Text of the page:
Bacillus Calmette-Guérin vaccination reduces the severity and progression of tuberculosis in badgers

  • Published source details Chambers M.A., Rogers F., Delahay R.J., Lesellier S., Ashford R., Dalley D., Gowtage S., Davé D., Palmer S., Brewer J., Crawshaw T., Clifton-Hadley R., Carter S., Cheeseman C., Hanks C., Murray A., Palphramand K., Pietravalle S., Smith G.C., Tomlinson A., Walker N.J., Wilson G.J., Corner L.A.L., Rushton S.P., Shirley M.D.F., Gettinby G., McDonald R.A. & Hewinson R.G. (2011) Bacillus Calmette-Guérin vaccination reduces the severity and progression of tuberculosis in badgers. Proceedings of the Royal Society B: Biological Sciences, 278, 1913-1920.


This study is summarised as evidence for the following.

Action Category

Use vaccination programme

Action Link
Terrestrial Mammal Conservation

Use vaccination programme

Action Link
Terrestrial Mammal Conservation
  1. Use vaccination programme

    A replicated, controlled study in 2006–2009 on 15 wild-caught, captive Eurasian badgers Meles meles in England, UK (Chambers et al. 2011) found that vaccinating badgers against tuberculosis reduced the likelihood of tuberculosis infection, and reduced both the speed and the extent of infection in infected animals. Three out of nine badgers vaccinated with Bacillus Calmette-Guérin (BCG) became infected with tuberculosis, compared to six out of six badgers which had not been vaccinated. The time taken for infection to develop was longer in vaccinated badgers (two, eight and 12 weeks), than in non-vaccinated badgers (2–4 weeks). Vaccinated badgers had fewer lesions (median score: 4) than non-vaccinated badgers (median score: 9–12.5). Fifteen tuberculosis-free wild badgers were caught and housed in groups of up to four. Nine badgers were injected with 1 ml of Bacillus Calmette-Guérin (BCG) Danish strain 1331 vaccine and six were not vaccinated. After 17 weeks, all 15 badgers were infected with tuberculosis. Every 2–3 weeks badgers were anaesthetized and examined for tuberculosis infection and, 29 weeks after vaccination, the badgers were killed and examined for tuberculosis infection. (Years of study assumed from information provided, as not specified).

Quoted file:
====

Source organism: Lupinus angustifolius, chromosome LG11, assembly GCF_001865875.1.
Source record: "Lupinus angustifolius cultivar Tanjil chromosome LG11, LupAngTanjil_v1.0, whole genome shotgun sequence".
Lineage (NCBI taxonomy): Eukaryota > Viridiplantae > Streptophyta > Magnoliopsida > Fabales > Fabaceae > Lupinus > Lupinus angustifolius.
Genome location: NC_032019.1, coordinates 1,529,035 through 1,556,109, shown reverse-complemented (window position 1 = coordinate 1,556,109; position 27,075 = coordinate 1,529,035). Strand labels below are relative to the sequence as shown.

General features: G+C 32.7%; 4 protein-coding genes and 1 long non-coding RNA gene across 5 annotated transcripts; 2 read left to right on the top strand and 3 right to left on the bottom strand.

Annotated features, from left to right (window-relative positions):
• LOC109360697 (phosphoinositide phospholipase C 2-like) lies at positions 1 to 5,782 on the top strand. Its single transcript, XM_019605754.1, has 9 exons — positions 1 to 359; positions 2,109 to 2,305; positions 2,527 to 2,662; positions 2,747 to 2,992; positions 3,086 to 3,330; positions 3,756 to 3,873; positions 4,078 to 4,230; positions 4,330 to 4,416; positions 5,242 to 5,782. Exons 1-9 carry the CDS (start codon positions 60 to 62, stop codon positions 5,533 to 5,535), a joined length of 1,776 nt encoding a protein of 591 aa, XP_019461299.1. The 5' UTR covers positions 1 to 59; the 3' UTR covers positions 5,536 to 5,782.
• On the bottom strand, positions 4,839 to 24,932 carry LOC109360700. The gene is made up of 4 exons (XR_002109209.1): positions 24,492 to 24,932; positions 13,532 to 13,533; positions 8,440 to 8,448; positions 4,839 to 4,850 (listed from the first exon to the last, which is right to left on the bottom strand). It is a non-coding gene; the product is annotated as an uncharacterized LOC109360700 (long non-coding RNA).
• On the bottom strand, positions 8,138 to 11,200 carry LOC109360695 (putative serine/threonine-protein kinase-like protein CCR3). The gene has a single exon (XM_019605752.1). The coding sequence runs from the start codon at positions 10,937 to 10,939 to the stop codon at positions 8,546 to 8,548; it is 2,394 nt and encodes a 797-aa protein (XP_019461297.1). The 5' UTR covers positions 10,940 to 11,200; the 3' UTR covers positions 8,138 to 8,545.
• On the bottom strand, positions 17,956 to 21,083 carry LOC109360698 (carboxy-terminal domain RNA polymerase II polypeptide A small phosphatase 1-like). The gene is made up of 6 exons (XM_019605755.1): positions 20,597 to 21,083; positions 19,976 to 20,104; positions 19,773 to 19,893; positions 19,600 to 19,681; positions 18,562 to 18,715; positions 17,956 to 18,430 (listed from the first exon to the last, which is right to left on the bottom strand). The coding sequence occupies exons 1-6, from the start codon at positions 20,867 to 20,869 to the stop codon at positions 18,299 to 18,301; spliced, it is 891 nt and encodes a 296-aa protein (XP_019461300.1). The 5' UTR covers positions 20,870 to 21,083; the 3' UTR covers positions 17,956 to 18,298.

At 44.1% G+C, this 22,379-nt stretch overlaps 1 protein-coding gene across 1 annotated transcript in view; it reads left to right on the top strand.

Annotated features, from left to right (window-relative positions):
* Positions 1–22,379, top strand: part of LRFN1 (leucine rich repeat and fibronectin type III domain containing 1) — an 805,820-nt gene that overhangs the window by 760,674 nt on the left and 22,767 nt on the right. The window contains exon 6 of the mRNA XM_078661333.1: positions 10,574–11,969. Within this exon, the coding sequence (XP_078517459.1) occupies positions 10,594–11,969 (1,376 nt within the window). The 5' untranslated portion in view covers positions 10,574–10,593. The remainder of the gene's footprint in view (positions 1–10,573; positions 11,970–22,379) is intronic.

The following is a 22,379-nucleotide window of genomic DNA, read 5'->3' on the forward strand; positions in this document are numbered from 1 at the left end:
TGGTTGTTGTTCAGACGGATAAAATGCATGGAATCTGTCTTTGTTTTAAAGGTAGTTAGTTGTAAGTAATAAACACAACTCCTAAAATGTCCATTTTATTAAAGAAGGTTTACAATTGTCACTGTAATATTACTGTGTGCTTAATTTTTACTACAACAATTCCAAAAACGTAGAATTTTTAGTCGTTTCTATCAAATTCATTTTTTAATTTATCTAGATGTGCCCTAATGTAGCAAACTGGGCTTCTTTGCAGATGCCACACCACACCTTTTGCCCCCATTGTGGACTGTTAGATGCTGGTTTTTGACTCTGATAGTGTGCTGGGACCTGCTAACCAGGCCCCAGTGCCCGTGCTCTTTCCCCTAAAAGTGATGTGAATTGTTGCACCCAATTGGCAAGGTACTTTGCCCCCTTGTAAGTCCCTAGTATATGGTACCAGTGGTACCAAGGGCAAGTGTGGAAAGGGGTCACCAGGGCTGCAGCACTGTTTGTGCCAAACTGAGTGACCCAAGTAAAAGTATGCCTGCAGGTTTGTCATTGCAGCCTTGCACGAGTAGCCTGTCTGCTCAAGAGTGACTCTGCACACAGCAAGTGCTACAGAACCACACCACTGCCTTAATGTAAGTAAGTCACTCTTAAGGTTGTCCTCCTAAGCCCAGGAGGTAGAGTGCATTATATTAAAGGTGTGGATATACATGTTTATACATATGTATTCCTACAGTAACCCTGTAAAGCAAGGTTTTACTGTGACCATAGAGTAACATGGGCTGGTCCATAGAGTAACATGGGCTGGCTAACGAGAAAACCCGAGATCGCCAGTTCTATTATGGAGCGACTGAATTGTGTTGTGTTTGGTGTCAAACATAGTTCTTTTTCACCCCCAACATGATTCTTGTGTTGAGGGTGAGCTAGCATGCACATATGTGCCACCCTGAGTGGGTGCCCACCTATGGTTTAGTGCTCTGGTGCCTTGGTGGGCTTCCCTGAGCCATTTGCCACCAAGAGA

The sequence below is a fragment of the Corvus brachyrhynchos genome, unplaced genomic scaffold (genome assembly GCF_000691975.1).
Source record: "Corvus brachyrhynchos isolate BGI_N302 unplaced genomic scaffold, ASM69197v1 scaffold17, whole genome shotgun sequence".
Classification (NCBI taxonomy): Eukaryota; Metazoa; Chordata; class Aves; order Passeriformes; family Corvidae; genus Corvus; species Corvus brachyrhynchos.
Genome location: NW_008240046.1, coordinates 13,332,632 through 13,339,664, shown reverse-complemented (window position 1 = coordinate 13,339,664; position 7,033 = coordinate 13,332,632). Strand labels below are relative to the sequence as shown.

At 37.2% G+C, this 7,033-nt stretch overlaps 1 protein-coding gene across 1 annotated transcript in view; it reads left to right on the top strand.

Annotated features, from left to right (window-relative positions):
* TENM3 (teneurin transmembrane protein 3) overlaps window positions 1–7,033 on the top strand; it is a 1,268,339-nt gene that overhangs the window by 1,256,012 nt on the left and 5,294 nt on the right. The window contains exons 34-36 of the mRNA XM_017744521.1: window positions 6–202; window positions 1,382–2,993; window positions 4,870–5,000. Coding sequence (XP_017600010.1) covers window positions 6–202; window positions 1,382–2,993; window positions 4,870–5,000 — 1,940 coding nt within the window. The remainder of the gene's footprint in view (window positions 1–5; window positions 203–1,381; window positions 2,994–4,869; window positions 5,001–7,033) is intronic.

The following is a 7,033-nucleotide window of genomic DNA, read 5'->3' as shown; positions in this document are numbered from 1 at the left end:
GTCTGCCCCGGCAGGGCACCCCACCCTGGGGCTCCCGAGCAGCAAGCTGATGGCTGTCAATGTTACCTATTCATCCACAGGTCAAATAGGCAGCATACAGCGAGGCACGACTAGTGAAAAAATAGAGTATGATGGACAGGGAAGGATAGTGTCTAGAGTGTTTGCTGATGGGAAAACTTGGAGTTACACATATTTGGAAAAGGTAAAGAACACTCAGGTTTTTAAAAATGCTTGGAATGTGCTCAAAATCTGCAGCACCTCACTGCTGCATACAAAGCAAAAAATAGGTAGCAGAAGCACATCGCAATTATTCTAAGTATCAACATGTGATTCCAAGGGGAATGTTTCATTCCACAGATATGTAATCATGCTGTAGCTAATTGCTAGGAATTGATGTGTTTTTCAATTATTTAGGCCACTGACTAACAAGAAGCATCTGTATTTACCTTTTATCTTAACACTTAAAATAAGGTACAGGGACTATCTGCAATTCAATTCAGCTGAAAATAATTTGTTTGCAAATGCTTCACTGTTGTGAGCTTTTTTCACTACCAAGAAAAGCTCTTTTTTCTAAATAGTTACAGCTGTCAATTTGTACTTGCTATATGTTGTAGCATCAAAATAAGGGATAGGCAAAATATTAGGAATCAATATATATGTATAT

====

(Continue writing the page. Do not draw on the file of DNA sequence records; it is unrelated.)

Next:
(Summarised by: Andrew Bladon)

  2. Use vaccination programme

    A replicated, randomized, controlled study in 2006–2009 in an area of mixed woodland and farmland in Gloucestershire, UK (Chambers et al. 2011, same experimental set-up as Carter et al. 2012) found that vaccinating Eurasian badgers Meles meles against tuberculosis reduced the number of animals infected. Vaccination with Bacillus Calmette-Guérin (BCG) reduced the number of badgers with tuberculosis in vaccinated groups (15/179 infected, 8%) compared to non-vaccinated groups (18/83 infected, 22%). In 2009, badgers were caught in cage traps, set for two consecutive nights, twice a year, at every active sett in a 55 km2 study area. Badgers were tested for tuberculosis using three tests. Social groups were randomly allocated to “vaccinated” or “not vaccinated” treatments. Every badger caught in a vaccination group was injected with 1 ml of Bacillus Calmette-Guérin (BCG) Danish strain 1331 vaccine once per year. A total of 179 badgers from 38 social groups were vaccinated, while 83 badgers from 26 social groups were unvaccinated.

    (Summarised by: Andrew Bladon)

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